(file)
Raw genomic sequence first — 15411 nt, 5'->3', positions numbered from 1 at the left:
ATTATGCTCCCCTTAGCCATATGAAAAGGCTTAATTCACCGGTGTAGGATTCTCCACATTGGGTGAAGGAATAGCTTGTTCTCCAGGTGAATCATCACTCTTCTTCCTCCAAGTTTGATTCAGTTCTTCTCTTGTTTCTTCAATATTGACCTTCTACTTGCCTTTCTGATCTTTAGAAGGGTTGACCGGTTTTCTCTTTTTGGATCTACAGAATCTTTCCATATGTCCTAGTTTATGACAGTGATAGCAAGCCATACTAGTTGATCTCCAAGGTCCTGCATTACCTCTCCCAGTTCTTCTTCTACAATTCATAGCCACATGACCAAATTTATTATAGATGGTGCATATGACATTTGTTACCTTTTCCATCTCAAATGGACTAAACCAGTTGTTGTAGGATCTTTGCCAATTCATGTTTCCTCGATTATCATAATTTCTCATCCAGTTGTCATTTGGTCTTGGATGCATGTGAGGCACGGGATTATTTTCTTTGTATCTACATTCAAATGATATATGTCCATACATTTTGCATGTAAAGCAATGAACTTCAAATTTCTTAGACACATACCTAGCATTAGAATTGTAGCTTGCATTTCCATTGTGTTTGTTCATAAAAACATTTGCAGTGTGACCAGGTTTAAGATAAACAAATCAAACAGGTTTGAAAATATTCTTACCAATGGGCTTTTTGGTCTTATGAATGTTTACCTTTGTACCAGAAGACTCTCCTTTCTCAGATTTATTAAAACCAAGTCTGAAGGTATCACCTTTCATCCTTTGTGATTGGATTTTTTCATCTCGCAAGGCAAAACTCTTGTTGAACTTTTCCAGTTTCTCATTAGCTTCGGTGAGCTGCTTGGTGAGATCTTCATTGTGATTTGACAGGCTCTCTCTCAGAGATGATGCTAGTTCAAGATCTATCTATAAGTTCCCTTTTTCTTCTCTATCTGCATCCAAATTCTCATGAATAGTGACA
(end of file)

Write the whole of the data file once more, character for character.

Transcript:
Raw genomic sequence first — 15411 nt, 5'->3', positions numbered from 1 at the left:
ATTATGCTCCCCTTAGCCATATGAAAAGGCTTAATTCACCGGTGTAGGATTCTCCACATTGGGTGAAGGAATAGCTTGTTCTCCAGGTGAATCATCACTCTTCTTCCTCCAAGTTTGATTCAGTTCTTCTCTTGTTTCTTCAATATTGACCTTCTACTTGCCTTTCTGATCTTTAGAAGGGTTGACCGGTTTTCTCTTTTTGGATCTACAGAATCTTTCCATATGTCCTAGTTTATGACAGTGATAGCAAGCCATACTAGTTGATCTCCAAGGTCCTGCATTACCTCTCCCAGTTCTTCTTCTACAATTCATAGCCACATGACCAAATTTATTATAGATGGTGCATATGACATTTGTTACCTTTTCCATCTCAAATGGACTAAACCAGTTGTTGTAGGATCTTTGCCAATTCATGTTTCCTCGATTATCATAATTTCTCATCCAGTTGTCATTTGGTCTTGGATGCATGTGAGGCACGGGATTATTTTCTTTGTATCTACATTCAAATGATATATGTCCATACATTTTGCATGTAAAGCAATGAACTTCAAATTTCTTAGACACATACCTAGCATTAGAATTGTAGCTTGCATTTCCATTGTGTTTGTTCATAAAAACATTTGCAGTGTGACCAGGTTTAAGATAAACAAATCAAACAGGTTTGAAAATATTCTTACCAATGGGCTTTTTGGTCTTATGAATGTTTACCTTTGTACCAGAAGACTCTCCTTTCTCAGATTTATTAAAACCAAGTCTGAAGGTATCACCTTTCATCCTTTGTGATTGGATTTTTTCATCTCGCAAGGCAAAACTCTTGTTGAACTTTTCCAGTTTCTCATTAGCTTCGGTGAGCTGCTTGGTGAGATCTTCATTGTGATTTGACAGGCTCTCTCTCAGAGATGATGCTAGTTCAAGATCTATCTATAAGTTCCCTTTTTCTTCTCTATCTGCATCCAAATTCTCATGAATAGTGACA